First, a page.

Dr. Leicht is the Dental Director for Oak Orchard Health.
Heart Disease and Oral Health
Many people know that hypertension or high blood pressure can have a harmful effect on many areas of the body, including the heart, kidneys, and eyes. Unfortunately it is not as well known that high blood pressure can also cause many problems within the oral cavity. Negative effects include xerostomia (dry mouth), gingival overgrowth and periodontal disease (loss of tooth supporting bone).
Many antihypertensive medications cause a decrease in salivary flow, which creates a feeling of dry mouth or xerostomia. Decrease in salivary flow has been shown to cause an increased potential for caries (decay), most importantly root caries in geriatric patients, difficulties in chewing and swallowing (which may result in poor nutrition )and candidiasis (fungal infection) Combinations of these drugs can cause a noticeable increase in dry mouth.. However, these may be adjusted or changed by your doctor. Other strategies include the use of sugarless candy or gum, decreasing caffeine intake, avoiding mouthwashes with alcohol, the use of artificial saliva and increasing water intake. It is recommended by dentists to increase the use of fluoride in patients with dry mouth. This can be done with a prescription toothpaste and/or rinses.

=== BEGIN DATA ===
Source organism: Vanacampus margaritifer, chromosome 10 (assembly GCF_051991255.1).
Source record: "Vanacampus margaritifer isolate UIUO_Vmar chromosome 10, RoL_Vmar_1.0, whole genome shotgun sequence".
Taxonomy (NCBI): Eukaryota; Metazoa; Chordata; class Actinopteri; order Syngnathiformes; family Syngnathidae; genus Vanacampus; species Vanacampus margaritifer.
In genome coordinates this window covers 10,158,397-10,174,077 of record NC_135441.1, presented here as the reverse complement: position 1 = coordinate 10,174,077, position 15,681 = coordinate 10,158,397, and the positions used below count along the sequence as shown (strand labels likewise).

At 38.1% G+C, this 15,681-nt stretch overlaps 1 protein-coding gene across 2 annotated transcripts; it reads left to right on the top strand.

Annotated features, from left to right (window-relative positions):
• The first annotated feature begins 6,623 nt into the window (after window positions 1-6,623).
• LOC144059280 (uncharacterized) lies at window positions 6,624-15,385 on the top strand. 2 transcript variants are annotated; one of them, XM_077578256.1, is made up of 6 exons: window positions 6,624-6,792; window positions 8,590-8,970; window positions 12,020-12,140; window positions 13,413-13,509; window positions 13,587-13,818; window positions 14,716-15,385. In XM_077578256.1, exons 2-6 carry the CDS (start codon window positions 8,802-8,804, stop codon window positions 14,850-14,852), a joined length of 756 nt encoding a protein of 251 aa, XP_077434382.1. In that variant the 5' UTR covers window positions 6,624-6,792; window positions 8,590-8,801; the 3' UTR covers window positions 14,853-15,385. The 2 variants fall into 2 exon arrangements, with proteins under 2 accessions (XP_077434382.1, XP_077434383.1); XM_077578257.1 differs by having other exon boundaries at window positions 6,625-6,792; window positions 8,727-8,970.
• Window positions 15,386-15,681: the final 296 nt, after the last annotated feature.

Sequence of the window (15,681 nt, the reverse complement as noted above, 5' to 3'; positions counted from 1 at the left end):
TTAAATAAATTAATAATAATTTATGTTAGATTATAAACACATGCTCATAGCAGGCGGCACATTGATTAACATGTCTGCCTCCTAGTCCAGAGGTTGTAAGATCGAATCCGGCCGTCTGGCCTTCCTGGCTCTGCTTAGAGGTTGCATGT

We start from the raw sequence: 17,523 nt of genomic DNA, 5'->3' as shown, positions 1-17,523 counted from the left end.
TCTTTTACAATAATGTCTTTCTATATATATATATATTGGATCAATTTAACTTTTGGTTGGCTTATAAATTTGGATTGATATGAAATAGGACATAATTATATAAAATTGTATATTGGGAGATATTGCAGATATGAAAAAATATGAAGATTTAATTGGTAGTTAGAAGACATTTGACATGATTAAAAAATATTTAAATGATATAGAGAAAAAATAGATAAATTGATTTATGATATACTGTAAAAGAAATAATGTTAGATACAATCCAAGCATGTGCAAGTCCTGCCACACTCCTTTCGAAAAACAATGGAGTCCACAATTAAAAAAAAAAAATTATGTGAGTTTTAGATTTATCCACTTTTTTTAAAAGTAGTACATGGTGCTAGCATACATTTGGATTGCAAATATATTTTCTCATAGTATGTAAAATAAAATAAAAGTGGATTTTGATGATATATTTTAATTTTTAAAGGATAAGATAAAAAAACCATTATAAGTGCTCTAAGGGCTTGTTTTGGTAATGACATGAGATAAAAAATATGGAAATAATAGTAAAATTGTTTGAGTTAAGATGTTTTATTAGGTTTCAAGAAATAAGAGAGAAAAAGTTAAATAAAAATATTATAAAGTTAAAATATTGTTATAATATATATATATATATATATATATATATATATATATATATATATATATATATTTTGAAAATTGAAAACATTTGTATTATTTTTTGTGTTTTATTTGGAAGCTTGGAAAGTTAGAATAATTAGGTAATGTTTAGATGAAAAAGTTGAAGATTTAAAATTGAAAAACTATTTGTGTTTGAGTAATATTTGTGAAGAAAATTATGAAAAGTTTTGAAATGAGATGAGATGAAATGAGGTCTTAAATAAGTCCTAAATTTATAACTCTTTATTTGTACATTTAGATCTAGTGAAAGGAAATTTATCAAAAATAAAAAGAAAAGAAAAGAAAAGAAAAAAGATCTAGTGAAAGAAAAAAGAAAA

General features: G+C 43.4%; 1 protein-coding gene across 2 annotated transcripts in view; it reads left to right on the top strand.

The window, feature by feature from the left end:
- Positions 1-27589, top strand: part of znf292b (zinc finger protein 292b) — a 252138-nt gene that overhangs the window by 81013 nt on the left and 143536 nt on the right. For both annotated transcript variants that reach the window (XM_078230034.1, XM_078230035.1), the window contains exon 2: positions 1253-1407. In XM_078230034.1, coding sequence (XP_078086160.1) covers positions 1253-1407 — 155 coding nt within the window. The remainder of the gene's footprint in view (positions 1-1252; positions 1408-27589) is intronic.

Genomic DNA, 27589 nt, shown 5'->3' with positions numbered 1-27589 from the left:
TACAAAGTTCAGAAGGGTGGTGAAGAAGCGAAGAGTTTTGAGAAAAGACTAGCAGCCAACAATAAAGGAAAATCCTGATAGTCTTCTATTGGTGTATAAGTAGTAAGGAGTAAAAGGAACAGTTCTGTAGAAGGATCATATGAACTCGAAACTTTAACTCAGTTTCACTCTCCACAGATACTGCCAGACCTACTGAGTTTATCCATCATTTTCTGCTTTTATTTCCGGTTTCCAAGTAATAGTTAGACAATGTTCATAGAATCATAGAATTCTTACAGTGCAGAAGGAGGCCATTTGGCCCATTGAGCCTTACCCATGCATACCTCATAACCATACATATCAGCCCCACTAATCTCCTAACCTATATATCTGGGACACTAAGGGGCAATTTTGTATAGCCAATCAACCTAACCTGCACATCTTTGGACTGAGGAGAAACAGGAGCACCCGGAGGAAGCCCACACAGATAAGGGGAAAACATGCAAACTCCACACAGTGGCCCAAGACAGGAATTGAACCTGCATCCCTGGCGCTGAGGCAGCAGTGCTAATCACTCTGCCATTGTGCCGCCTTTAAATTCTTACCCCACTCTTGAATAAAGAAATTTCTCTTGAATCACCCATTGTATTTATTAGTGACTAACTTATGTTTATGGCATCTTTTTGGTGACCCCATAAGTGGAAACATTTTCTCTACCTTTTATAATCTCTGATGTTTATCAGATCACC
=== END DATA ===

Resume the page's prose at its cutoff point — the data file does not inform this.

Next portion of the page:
Gingival (gum) overgrowth is usually associated with calcium channel blockers and can cause gum bleeding, pain and difficulty in chewing. This problem can be reduced or reversed with a change in the high blood medicine and very good oral hygiene.
Periodontal disease or bone loss has recently been linked to inflammatory diseases such as high blood pressure and diabetes. Side effects of oral bone loss include tooth loss, pain, infection, bleeding gums causing problems with chewing. This disease is routinely checked at regular dental visits. Regular dental cleanings and scaling of root surfaces to remove bacteria can greatly lower the chances of bone loss.